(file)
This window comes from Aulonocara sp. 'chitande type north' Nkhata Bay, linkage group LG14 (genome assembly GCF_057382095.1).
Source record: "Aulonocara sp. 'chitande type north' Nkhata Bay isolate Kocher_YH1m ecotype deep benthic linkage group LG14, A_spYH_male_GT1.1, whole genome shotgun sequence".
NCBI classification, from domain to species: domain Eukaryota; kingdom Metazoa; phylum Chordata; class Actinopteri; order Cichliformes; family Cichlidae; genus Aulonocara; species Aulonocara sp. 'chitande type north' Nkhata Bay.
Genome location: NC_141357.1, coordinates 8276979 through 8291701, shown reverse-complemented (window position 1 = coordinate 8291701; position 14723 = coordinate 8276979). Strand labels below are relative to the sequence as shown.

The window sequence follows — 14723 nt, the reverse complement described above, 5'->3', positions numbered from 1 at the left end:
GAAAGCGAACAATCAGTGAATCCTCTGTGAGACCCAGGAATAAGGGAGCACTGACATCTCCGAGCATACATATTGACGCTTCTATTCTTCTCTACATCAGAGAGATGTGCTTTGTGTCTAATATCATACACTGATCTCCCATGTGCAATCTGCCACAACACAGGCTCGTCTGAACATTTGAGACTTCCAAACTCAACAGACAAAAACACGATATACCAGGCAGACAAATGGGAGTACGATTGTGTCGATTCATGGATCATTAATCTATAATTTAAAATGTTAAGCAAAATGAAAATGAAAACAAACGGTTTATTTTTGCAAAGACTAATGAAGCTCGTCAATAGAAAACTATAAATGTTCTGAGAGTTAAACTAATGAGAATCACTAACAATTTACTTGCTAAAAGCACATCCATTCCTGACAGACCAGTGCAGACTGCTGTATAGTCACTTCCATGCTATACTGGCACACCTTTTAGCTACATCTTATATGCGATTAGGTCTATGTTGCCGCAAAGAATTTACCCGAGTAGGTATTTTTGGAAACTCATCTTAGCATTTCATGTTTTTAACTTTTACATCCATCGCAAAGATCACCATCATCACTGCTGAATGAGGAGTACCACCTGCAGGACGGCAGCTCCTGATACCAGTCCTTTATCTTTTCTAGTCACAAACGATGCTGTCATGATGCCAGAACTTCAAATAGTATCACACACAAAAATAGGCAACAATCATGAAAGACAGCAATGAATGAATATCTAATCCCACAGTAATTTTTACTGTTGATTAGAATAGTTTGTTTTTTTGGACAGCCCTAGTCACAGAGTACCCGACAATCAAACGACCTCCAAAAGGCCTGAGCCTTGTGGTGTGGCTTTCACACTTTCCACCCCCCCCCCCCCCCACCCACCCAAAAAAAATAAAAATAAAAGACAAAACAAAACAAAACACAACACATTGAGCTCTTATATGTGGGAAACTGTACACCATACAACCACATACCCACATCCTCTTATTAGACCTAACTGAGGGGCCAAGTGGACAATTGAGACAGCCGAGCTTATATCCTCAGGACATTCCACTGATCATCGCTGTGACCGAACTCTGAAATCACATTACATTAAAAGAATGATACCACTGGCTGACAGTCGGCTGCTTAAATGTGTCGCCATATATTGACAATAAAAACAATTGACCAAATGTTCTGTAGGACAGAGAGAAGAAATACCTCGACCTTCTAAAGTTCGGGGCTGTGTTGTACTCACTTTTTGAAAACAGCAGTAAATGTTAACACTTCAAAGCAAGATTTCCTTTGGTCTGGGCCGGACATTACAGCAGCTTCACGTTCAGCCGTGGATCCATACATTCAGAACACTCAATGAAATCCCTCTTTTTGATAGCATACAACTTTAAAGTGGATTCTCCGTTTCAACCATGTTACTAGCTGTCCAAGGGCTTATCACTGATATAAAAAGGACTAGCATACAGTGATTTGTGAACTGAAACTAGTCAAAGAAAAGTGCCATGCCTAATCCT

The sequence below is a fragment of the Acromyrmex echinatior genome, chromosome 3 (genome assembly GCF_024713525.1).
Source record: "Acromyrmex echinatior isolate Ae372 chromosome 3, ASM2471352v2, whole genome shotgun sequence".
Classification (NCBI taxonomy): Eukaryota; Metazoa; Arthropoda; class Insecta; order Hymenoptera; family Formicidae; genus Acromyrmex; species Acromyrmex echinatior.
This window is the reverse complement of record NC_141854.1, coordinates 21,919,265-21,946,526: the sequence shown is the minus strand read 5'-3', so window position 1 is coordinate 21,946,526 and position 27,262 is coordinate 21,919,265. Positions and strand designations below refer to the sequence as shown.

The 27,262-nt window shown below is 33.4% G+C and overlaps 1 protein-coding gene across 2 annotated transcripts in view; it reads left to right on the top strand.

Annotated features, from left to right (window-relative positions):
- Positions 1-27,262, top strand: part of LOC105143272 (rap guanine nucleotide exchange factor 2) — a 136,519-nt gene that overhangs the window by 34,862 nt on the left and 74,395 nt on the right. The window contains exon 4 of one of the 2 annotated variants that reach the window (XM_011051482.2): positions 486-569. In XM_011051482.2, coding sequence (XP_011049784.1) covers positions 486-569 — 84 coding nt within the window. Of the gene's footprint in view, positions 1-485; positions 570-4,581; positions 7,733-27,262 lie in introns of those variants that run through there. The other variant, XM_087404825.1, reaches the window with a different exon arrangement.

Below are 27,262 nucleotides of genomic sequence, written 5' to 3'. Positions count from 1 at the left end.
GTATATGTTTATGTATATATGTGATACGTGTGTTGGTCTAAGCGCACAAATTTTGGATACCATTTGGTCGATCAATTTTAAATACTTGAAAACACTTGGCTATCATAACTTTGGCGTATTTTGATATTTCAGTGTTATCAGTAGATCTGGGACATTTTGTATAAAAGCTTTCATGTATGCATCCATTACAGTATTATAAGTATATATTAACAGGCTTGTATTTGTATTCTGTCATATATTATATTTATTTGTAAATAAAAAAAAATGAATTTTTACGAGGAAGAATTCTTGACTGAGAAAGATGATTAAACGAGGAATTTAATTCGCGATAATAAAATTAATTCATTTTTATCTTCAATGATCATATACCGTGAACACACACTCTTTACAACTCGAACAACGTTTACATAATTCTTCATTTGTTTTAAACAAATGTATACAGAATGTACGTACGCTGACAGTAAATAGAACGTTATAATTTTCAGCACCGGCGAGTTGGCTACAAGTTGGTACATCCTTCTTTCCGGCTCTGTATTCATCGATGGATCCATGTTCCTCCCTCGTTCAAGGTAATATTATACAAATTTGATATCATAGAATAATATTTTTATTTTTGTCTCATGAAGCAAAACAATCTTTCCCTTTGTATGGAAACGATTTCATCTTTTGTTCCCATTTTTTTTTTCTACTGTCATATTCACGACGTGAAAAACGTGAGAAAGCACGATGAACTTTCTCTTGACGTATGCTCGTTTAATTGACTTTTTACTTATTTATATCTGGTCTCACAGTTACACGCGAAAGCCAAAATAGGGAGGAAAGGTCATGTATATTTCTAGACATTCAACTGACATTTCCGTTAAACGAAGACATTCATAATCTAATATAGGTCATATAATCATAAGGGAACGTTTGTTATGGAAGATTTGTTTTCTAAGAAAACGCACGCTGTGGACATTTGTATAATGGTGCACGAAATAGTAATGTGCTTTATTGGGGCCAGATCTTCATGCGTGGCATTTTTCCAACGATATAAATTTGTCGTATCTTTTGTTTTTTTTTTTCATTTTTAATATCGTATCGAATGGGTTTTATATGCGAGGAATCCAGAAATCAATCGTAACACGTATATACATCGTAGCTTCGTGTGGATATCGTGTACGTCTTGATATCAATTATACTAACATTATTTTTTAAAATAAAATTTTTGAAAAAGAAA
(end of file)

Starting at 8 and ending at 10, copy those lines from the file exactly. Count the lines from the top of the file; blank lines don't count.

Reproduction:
Source record: "Acromyrmex echinatior isolate Ae372 chromosome 3, ASM2471352v2, whole genome shotgun sequence".
Classification (NCBI taxonomy): Eukaryota; Metazoa; Arthropoda; class Insecta; order Hymenoptera; family Formicidae; genus Acromyrmex; species Acromyrmex echinatior.
This window is the reverse complement of record NC_141854.1, coordinates 21,919,265-21,946,526: the sequence shown is the minus strand read 5'-3', so window position 1 is coordinate 21,946,526 and position 27,262 is coordinate 21,919,265. Positions and strand designations below refer to the sequence as shown.